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There’s no free lunch

January 04, 2011

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OR is there? Our media outlets certainly think so, for they do not pay the people they invite to talk shows, sometimes at the oddest hours. The question to ask, however, is why the invitees go without getting some remuneration for their trouble. And trouble it is.

Consider: if the host or presenter or anchor can command a salary of, in certain cases as I am informed, Rs4m a month(!) for 16 shows of 45 minutes each i.e. Rs250,000 a pop, why should the three or four guests upon whom the show revolves not get, say, the paltry sum of Rs20,000 each for their appearance? Remember that guests have to be as well-versed in the subject as the host or presenter or anchor to make any sense. Times Now

Sixteen years ago, BBC used to pay guests £60 for every appearance — I know because I have been paid that amount myself every time I was on air. So why not our own channels which are raking it in considering the proliferation of shows; the slick productions that we see and the plethora of expensive advertisements. Let me here say that at least one Indian channel, , is worse. They promise, repeatedly, and then do not pay!

The reason that people in the public eye such as politicians fall over each other to get invited to certain high-profile TV shows is publicity for which they would give their right arm; but surely people who comment on affairs, such as yours truly, who have no such need, should put a price on their time. So here is my New Year's resolution: No appearance on any TV show; no 'Beeper'; no nothing, without money!

So then, the MQM has crossed over to the opposition benches, joining Maulana Fazlur Rehman's JUI, pushing the federal government onto the ropes. Let us now see how the drama, being directed from you-know-where, unfolds. Thus far, Mr Nawaz Sharif's firm stand that he will not be part of any puppeteers' playing one off against the other is one that needs to be applauded. But the point is that the real puppets — no need to name them — can create a situation that can propel the country to an impossible place, an impossible situation: one that results in complete disaster about which no one can do anything.

One thing is certain, however. No matter how the dice falls, the fact of the matter is that the next government will not march in, magic wand in hand. It is not as if the natural gas supply will begin to flow stronger into Punjab homes and factories, nor will electricity loadshedding suddenly disappear.

The fuel prices will not go spiralling down; nor will food items become cheaper. The Tehrik-i-Taliban Pakistan and other murderous organisations will not lay down their arms and accept the writ of whatever state we have left; nor will the murder and mayhem in Karachi cease as if a tap has been turned off. wallahs

The budgetary anomalies that exist in the outlays for defence and education, as just one example — Rs560bn to Rs1.14bn — will not suddenly disappear; nor will the situation of our persecuted minorities improve. The disappeared will remain disappeared, and everything will be as heretofore. The country, of course, will have gotten yet another kick in the teeth as yet another democratic venture is sabotaged giving grist to the mills of the security state and their impossible arguments in favour of yet another derailment of democracy.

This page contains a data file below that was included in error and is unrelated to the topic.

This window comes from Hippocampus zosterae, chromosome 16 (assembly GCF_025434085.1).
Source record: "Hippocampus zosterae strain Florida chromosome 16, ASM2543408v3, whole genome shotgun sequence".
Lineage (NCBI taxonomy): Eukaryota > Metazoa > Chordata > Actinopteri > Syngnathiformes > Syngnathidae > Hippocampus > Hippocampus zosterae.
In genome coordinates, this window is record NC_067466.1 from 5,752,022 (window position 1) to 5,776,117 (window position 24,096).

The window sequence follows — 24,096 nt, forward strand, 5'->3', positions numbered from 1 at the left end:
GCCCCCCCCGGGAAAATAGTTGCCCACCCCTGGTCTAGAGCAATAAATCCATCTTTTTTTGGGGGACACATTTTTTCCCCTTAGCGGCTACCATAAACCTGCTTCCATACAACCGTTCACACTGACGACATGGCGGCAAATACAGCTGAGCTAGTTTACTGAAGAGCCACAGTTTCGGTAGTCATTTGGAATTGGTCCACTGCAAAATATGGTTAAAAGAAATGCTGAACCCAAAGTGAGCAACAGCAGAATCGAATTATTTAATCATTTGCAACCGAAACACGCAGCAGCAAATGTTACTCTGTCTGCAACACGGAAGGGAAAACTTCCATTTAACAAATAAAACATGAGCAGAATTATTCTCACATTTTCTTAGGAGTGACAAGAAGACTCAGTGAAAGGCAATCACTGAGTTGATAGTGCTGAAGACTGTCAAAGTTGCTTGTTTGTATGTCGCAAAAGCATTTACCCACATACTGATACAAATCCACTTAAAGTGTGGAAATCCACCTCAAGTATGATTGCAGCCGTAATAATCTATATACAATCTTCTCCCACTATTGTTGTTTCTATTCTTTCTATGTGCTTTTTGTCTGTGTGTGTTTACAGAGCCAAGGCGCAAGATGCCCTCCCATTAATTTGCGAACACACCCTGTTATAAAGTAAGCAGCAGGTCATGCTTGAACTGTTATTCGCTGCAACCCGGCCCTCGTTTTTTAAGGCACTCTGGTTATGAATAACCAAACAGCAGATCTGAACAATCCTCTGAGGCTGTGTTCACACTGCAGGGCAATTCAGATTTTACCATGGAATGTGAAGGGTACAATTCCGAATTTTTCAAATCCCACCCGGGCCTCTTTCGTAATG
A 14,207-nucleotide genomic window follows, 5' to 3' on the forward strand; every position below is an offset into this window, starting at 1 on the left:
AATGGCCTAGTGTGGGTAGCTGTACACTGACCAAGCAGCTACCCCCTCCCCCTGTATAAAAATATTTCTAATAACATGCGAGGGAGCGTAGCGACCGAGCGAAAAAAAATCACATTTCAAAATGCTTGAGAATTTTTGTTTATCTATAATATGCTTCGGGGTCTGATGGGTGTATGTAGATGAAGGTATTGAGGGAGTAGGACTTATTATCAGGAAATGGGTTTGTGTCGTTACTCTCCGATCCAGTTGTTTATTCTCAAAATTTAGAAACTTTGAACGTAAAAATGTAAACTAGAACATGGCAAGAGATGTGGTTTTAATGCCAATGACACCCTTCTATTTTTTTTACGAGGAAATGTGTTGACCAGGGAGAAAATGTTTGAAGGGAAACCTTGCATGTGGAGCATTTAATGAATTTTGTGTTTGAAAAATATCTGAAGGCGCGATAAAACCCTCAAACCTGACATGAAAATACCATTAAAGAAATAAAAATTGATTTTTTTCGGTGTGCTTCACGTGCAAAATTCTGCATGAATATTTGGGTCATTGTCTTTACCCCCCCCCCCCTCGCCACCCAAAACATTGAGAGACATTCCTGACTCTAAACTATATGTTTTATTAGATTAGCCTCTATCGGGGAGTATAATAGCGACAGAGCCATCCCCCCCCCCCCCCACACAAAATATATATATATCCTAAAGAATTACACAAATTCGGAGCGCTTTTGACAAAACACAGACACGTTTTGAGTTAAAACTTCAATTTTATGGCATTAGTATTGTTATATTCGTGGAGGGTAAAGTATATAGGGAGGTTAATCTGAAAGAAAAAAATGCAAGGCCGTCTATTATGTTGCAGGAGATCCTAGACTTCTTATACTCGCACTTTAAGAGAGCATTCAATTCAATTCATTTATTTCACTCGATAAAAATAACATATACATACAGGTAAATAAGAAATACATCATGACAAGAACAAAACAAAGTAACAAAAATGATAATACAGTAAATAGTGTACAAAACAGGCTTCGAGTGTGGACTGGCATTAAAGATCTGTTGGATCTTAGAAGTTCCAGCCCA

Which takes me very directly to Pervez Musharraf's 'Security before democracy' printed on these pages on Saturday. He says, inter alia (by golly he has brass): “The danger lies in denying power, not in sharing or giving power.” denied lotas

How come then, that the parliamentary leader of the Pakistan People's Party Parliamentarians was the chair of leader of the opposition when they had the largest number of seats after the rigged 2002 elections? Why, indeed, did he and the ISI manufacture a government made up of the PPP Patriots and other from other parties? 'Clearly, no state, no democracy', what?

Well, how about his explaining the handover of vast tracts of Pakistan to the terrorists in Swat and other areas under his watch, and the repeated insults heaped upon the state of Pakistan by the likes of Nek Mohammad merely because the Commando turned on its head the political system that ran the Frontier?

“Pakistan has suffered from an existential threat from the east since independence, after its first war with India in 1948. Therefore, for its security, it adopted a military strategy of minimum defensive deterrence quantified into force levels for the army, navy and air force.” Der Spiegel Der Spiegel

Really? The existential threat to our poor country is not mainly from within, at the hands of the various murdering jihadi outfits engineered by another military dictator, Ziaul Haq and nurtured by Musharraf himself and the establishment, as he himself admitted in an interview with in October last year? Of course, whenever he opens his mouth and puts his foot in it, he denies what he said the very next day. Ditto for the interview.

As for the 'threat from the east' let me say unequivocally that the establishment who Musharraf seems to be representing, should not arrogate to itself the responsibility of the defence of our country. We the lay people own our country too.

The hardest, most hurtful thing to take, comes at the end: “But when the armed forces, well-organised and well-managed as they are, also become strong in numbers, they tend to acquire a voice in national governance.” I mean, really! Is it any wonder that they are 'well-organised and well-managed' when they take by far the largest share of the national pie? And is giving “the armed forces”, read army, “a voice in national governance” a further cost that the people of Pakistan must pay to massage the egos of the brass-hats who lead the “strong in numbers” armed forces?

kshafi1@yahoo.co.uk